Rubber Mulch for Yards

Overview

Rubber mulch is the byproduct of shredded, used tires. Rubber mulches are touted as suitable soil amendments that do not rot away over time like wood mulches, improve soil compaction and do not feed insects that may live in the garden. The reality is that rubber mulch may not be the best choice for your lawn.

Breakdown

Rubber mulch does eventually break down in soils, being eaten away by microbes, like other organic material. According to Washington State University, some microbe activity is deterred by additives in the tire rubber that leach and kill microorganisms, although some fungi, such as white and brown-rot, will neutralize the additives. The effect additives have on microorganisms raises concerns that some of these additives are toxic.

Toxicity

Nature's Way Resources points to a study at Bucknell University which states that leachate from rubber tires can kill entire aquatic communities and cause health problems in low quantities. Chemicals used in tire production such as cadmium, chromium, aluminum, copper, iron, manganese, molybdenum, selenium, sulfur and zinc may cause toxicity to plants in the soil.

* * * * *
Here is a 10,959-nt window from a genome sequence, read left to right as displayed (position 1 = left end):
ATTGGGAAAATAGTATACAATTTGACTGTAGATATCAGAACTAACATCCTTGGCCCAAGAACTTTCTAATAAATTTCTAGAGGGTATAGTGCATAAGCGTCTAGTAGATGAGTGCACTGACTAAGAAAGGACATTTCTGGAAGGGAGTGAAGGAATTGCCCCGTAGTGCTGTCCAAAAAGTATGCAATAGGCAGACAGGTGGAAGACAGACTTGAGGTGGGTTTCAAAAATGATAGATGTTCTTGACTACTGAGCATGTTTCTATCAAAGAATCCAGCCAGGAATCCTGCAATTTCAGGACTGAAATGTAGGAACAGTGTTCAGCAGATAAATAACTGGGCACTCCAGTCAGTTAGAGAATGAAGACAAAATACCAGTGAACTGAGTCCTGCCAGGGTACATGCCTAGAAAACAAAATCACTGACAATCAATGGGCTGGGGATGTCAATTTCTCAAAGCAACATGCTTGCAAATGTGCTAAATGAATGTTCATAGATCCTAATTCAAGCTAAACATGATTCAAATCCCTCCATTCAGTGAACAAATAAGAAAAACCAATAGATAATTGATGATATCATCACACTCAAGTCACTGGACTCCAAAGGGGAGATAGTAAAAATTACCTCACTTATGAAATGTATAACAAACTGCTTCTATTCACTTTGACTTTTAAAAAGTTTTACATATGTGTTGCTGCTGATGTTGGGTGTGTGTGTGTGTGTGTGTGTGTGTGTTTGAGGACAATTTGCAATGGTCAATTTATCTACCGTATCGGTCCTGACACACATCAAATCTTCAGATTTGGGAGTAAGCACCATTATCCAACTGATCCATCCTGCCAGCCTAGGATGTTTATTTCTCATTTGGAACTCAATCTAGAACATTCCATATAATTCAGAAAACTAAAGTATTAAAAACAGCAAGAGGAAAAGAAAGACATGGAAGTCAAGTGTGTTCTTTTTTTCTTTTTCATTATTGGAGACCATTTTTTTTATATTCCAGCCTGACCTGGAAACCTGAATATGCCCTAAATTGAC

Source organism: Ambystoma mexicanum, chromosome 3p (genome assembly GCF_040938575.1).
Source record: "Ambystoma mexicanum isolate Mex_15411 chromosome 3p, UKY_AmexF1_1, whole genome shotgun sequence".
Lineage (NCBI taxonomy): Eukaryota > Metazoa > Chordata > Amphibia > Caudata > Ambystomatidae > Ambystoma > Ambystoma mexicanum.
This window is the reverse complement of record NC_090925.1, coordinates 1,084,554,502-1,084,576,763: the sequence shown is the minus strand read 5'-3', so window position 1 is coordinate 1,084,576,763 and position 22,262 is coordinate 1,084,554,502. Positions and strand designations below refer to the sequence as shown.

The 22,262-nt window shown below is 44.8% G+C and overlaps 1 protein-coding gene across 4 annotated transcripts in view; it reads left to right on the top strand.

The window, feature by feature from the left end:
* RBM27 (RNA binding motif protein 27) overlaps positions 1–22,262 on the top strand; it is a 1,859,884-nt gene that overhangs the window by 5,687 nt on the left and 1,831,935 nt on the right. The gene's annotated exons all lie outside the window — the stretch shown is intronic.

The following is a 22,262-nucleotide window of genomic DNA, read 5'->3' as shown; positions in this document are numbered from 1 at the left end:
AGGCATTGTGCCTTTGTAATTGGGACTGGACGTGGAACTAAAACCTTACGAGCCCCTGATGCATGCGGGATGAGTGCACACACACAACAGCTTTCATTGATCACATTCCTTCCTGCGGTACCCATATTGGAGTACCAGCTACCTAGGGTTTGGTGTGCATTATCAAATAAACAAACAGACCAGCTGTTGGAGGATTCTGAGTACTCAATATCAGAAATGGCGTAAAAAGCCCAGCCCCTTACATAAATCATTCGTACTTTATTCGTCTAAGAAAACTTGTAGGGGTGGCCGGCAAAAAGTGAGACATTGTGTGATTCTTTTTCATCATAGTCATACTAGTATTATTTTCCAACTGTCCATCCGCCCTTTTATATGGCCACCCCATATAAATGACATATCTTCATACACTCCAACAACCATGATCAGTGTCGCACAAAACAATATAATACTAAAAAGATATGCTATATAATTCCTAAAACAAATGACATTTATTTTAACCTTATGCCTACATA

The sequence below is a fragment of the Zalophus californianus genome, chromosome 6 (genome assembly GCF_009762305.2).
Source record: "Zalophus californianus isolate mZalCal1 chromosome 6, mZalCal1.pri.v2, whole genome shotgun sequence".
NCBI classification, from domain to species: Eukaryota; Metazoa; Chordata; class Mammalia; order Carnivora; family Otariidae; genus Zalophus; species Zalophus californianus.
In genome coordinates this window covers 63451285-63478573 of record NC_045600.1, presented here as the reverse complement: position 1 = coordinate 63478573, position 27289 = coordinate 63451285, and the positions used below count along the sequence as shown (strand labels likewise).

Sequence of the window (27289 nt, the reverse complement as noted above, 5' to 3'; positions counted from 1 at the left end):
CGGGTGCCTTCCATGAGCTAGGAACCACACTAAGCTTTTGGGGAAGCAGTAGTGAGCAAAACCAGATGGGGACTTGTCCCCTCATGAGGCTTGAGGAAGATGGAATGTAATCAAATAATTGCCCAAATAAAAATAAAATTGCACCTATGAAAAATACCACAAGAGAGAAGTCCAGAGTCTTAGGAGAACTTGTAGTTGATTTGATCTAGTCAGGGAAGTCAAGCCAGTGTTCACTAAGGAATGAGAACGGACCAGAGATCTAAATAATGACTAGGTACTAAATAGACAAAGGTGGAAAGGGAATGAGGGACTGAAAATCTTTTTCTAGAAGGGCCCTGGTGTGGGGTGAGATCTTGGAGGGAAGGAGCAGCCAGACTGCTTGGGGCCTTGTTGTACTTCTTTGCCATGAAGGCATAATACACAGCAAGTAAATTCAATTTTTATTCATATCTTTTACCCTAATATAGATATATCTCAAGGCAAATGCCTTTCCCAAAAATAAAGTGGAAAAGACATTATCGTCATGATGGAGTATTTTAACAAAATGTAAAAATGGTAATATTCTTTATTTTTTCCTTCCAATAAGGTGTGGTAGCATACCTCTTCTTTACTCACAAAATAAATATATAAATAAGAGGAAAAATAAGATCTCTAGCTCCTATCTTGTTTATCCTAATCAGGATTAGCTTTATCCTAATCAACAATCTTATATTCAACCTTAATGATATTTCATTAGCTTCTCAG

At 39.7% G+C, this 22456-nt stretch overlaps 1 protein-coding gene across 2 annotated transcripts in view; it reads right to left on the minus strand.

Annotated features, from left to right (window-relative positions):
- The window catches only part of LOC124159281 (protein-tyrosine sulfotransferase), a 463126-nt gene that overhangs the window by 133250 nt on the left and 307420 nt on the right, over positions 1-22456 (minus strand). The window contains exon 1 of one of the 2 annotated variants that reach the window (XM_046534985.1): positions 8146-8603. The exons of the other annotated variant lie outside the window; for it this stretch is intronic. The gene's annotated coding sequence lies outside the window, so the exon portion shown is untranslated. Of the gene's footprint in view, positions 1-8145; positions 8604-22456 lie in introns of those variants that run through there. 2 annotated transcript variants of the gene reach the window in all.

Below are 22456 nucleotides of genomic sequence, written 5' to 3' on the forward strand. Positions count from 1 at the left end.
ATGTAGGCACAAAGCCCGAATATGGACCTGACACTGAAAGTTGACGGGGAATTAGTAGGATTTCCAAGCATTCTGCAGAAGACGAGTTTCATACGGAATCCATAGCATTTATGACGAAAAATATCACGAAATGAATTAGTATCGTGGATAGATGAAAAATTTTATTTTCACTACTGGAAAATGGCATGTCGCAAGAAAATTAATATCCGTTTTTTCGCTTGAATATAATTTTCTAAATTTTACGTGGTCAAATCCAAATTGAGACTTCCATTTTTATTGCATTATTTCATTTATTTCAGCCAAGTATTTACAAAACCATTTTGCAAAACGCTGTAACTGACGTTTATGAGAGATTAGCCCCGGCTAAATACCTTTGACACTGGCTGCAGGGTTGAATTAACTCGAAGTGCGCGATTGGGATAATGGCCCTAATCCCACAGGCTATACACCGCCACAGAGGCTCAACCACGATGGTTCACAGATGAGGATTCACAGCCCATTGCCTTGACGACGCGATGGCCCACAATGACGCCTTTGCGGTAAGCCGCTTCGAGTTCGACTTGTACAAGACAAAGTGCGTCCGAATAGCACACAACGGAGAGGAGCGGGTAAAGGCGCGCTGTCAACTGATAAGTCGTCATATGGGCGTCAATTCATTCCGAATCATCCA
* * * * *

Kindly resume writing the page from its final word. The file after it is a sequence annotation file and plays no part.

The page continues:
Protecting Against Weeds

Rubber mulches are not proven to be more effective in controlling weeds than wood chips, and are actually less effective, notes Washington State University. Sawdust brings better nutrients and ground cover than rubber can, due to rubber mulch's large size.

Cost and design

Rubber mulch costs more than other mulching materials, such as native mulch or compost, according to Nature's Way Resources. Rubber mulch is available in an array of colors, which allows you to complement flower and plant color in your gardens.

Other Considerations

Do not use rubber mulches in yard or landscapes where fire is possible, as rubber mulch is more likely to light and stay lit, making it dangerous, warns Washington State University. The sun's heat may also bring the temperature of black rubber mulch up to temperatures around 172 degrees F. Thin layers of rubber mulch may prove too hot for a regular garden, increasing costs.

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About this Author

Cleveland Van Cecil is a freelancer writer specializing in technology. He has been a freelance writer for three years and has published extensively on eHow.com, writing articles on subjects as diverse as boat motors and hydroponic gardening. Van Cecil has a Bachelor of Arts in liberal arts from Baldwin-Wallace College.